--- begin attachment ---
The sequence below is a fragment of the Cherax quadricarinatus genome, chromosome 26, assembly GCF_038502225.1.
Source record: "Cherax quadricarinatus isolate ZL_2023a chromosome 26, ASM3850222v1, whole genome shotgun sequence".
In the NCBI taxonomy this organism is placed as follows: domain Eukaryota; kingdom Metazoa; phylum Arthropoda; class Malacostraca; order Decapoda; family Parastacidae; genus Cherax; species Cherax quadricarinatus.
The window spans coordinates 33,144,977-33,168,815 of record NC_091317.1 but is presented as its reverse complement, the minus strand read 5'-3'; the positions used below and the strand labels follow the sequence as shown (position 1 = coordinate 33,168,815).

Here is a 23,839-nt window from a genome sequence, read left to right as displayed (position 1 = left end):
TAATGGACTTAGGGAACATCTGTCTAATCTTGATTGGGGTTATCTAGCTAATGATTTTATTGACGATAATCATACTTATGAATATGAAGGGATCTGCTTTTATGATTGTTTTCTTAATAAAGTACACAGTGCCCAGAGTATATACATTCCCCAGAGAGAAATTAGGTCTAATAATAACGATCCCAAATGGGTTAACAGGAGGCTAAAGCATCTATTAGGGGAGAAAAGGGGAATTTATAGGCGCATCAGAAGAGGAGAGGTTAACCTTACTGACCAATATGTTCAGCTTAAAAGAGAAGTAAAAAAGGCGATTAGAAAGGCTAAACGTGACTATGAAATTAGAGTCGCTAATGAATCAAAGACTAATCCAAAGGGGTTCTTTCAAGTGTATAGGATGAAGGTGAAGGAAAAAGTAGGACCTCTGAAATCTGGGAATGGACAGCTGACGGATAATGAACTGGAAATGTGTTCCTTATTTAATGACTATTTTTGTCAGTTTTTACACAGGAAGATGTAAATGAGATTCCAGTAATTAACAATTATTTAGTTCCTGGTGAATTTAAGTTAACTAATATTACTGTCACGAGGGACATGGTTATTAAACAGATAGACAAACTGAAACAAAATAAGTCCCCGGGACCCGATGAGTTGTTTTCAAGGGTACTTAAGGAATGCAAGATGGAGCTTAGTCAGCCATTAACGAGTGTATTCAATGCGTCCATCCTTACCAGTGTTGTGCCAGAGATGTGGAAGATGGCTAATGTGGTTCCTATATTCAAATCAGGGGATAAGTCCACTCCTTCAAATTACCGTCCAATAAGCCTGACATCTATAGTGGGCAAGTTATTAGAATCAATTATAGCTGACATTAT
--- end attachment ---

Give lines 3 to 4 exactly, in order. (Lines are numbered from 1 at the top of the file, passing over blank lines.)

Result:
In the NCBI taxonomy this organism is placed as follows: domain Eukaryota; kingdom Metazoa; phylum Arthropoda; class Malacostraca; order Decapoda; family Parastacidae; genus Cherax; species Cherax quadricarinatus.
The window spans coordinates 33,144,977-33,168,815 of record NC_091317.1 but is presented as its reverse complement, the minus strand read 5'-3'; the positions used below and the strand labels follow the sequence as shown (position 1 = coordinate 33,168,815).